AirBnB Boss: Hobart council is singling out hosts

In Business Resources, Featured Home Page News, Government, Tasmania

In a move to address the housing shortage, the Hobart council is going to consider whether short-stay permits should cease to be issued for entire homes in residential areas.

Susan Wheeldon Airbnb country manager for Australia and New Zealand has said the council “should consider other measures to increase supply of housing.”

“It is unfair to cynically single out our host community and blame them for what is ultimately a complex public policy issue,”

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from the mercury 28.3.22

Airbnb has urged the Hobart City council to focus on other ways to address the housing shortage, with councillors set to consider whether short stay permits should cease to be issued for entire homes in residential areas.

Last week the Hobart Planning Committee supported the crackdown, which would not impact existing permit holders, but the matter needs to go before the full council and then before the Tasmanian Planning Commission before it comes into effect.

Ahead of the debate, Airbnb country manager for Australia and New Zealand, Susan Wheeldon said the council “should consider other measures to increase supply of housing.”

“It is unfair to cynically single out our host community and blame them for what is ultimately a complex public policy issue,” Ms Wheeldon said.

Ms Wheeldon claimed many would leave their properties empty.

“Many hosts make properties available on our platform that would otherwise be used only as holiday homes for friends and family,” she said.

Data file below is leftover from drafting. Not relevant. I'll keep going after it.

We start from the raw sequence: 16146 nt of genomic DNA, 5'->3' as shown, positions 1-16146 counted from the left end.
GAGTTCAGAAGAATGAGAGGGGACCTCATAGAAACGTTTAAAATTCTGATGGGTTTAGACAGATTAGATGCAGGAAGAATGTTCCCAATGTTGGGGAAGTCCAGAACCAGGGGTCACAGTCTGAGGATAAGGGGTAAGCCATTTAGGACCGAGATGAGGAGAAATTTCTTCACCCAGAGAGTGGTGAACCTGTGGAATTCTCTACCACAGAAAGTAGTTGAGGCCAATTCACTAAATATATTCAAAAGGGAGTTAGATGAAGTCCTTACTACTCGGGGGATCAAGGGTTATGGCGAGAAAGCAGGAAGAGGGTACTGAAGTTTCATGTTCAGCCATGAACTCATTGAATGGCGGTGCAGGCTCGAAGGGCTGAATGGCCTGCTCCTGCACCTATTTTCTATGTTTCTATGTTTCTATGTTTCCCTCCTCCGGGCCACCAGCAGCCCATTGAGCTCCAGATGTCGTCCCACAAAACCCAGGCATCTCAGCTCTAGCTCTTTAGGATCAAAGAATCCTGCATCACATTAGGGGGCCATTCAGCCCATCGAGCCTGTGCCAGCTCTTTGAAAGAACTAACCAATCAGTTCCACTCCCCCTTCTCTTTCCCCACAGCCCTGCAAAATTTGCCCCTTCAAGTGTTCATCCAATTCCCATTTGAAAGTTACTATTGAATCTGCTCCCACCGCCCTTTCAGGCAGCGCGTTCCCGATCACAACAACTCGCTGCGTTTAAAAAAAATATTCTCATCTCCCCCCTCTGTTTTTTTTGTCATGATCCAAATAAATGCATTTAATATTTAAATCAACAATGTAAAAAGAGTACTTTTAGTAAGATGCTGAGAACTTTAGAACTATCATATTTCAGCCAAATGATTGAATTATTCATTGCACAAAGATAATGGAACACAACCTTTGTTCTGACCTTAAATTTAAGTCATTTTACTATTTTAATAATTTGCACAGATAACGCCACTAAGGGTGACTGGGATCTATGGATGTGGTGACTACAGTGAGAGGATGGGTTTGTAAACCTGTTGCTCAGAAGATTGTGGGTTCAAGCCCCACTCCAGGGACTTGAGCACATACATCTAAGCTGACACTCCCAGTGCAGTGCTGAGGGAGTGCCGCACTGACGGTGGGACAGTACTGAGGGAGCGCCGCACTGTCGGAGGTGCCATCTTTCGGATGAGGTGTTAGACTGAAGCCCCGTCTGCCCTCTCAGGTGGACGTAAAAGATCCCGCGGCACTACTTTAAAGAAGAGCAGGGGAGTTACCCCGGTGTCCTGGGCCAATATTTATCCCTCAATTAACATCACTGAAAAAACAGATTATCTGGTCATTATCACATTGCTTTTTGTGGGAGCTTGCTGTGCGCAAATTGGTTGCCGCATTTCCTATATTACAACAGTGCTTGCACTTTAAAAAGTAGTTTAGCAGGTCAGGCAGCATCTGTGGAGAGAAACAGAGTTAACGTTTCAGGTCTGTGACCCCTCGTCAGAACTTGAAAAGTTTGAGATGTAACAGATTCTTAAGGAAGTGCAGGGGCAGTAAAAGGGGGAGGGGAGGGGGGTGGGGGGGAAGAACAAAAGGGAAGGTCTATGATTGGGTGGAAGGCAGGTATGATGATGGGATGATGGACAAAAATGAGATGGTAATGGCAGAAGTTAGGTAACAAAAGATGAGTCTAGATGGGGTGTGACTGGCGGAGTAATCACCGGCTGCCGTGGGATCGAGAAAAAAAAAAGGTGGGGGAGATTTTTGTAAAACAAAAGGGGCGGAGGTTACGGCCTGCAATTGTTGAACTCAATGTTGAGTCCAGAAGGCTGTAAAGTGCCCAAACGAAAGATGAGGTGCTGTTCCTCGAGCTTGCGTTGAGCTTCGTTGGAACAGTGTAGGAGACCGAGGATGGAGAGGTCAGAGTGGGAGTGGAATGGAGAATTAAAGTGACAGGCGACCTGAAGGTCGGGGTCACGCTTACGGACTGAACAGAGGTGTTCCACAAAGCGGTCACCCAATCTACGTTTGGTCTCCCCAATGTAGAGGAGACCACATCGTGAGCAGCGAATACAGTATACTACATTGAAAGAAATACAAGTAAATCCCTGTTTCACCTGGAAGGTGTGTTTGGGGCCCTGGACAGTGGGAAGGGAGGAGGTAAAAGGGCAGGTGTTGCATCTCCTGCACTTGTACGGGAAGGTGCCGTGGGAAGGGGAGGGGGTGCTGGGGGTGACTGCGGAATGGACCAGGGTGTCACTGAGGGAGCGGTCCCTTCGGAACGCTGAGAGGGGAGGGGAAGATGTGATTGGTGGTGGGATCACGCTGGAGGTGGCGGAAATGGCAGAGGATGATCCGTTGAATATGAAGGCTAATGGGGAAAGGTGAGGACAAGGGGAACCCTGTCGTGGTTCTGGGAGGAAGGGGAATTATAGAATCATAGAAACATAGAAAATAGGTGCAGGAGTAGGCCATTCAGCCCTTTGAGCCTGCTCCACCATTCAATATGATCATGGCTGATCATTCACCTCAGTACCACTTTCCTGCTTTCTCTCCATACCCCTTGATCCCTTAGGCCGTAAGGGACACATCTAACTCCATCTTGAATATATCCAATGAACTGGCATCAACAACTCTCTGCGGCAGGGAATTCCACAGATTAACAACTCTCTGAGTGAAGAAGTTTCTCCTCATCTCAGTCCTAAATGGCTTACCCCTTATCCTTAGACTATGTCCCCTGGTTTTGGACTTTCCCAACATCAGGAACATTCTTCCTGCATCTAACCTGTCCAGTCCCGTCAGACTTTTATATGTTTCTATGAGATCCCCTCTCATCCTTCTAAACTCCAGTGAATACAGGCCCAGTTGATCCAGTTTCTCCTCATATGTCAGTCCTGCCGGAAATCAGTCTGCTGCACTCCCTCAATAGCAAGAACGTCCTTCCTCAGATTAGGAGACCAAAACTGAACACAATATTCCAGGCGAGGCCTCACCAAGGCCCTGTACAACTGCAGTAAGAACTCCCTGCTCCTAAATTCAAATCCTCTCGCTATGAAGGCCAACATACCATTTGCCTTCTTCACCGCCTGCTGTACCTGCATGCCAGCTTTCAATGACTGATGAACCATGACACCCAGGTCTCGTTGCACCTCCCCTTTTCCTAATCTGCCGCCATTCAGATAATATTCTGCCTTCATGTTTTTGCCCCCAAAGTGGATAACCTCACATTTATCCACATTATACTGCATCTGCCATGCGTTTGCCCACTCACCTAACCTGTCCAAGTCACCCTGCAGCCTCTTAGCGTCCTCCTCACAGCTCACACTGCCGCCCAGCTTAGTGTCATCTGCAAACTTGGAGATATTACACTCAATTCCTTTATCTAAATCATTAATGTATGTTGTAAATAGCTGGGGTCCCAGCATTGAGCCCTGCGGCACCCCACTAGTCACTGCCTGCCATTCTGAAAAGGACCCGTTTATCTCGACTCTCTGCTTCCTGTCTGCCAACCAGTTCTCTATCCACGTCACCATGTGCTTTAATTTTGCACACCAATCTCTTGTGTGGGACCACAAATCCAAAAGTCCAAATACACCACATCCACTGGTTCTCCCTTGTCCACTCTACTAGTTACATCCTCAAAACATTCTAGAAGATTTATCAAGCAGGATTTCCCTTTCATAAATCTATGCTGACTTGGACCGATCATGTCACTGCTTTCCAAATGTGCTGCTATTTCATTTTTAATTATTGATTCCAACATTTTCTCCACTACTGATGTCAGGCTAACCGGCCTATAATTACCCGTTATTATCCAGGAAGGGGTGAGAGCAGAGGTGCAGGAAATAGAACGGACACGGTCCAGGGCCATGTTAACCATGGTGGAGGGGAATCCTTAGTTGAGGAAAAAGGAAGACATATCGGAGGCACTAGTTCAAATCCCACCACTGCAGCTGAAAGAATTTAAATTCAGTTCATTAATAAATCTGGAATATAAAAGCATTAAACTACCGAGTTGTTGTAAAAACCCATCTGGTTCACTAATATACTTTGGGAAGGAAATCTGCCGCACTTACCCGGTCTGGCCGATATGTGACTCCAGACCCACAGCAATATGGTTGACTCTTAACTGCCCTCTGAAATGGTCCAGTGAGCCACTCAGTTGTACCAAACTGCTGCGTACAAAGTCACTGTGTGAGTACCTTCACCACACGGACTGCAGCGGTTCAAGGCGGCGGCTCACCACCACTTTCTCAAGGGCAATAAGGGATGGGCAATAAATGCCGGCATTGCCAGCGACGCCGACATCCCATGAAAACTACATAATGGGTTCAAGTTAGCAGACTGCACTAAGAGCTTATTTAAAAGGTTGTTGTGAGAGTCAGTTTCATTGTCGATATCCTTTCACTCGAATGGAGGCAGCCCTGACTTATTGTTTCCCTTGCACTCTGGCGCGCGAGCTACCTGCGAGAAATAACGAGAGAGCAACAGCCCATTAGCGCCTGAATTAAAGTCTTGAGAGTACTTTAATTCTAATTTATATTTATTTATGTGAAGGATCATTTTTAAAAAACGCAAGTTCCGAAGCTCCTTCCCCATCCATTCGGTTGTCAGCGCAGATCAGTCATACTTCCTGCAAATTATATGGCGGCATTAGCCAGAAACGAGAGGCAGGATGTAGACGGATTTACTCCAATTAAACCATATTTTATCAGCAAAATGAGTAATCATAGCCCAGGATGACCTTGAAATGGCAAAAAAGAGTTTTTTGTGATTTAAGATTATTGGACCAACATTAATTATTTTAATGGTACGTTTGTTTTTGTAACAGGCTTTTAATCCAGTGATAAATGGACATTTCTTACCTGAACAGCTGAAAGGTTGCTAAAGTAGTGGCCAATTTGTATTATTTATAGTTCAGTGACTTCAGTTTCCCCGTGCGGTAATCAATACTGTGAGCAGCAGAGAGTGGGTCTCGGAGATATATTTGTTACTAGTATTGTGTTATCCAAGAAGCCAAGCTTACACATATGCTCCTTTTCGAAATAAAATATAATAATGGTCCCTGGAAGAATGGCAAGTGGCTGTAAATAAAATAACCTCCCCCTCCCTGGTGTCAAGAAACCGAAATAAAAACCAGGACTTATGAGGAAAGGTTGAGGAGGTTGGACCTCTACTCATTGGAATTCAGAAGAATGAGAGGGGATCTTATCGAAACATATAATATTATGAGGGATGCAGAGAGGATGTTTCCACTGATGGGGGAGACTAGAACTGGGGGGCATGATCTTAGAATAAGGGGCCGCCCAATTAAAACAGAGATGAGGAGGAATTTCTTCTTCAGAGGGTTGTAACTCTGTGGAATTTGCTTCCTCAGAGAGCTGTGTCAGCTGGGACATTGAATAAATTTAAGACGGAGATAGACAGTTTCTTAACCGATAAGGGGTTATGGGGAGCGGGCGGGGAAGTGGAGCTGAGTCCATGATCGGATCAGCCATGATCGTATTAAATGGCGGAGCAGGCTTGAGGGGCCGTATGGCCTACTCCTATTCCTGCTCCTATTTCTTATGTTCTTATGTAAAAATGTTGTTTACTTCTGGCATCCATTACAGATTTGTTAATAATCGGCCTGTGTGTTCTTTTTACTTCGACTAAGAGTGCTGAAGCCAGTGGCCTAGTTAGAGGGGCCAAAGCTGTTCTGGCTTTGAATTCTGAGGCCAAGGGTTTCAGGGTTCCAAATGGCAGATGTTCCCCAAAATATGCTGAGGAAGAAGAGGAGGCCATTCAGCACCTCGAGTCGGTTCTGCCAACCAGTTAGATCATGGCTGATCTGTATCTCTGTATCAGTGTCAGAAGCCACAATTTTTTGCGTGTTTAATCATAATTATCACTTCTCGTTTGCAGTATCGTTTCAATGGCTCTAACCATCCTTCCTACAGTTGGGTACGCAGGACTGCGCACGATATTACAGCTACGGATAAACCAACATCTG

Ms Wheeldon said it was “implausible” short stay accommodation was a major contributing factor in affordability, but a leading housing researcher says she’s wrong.

“Short terms rentals make up about nine and a half per cent of the private rental stock in Hobart City,” Mr Phibbs said.

“You only need a small number of dwellings to change the vacancy rate in the long term rental market and that’s what actually affects rents.”

Professor Peter Phibbs at a UTAS forum. PIC: MATT THOMPSON

Professor Peter Phibbs at a UTAS forum. PIC: MATT THOMPSON

Mr Phibbs said the best example was seen during the height of the pandemic.

“When the number of short term rentals changed by 100 dwellings, rents went down by 9 per cent, it changed considerably,” Mr Phibbs said.

“Since Hobart city has the highest density of short term rentals than any capital city it’s not surprising that short term rentals can impact Hobart rents.

Mr Phibbs said there was plenty of research, including his own, which made the link.

“There’s been a lot of academic research on short term rentals, literally hundreds of studies and all those studies have concluded there’s a relationship between increases in short term activity and increases in housing rents,” Mr Phibbs said.

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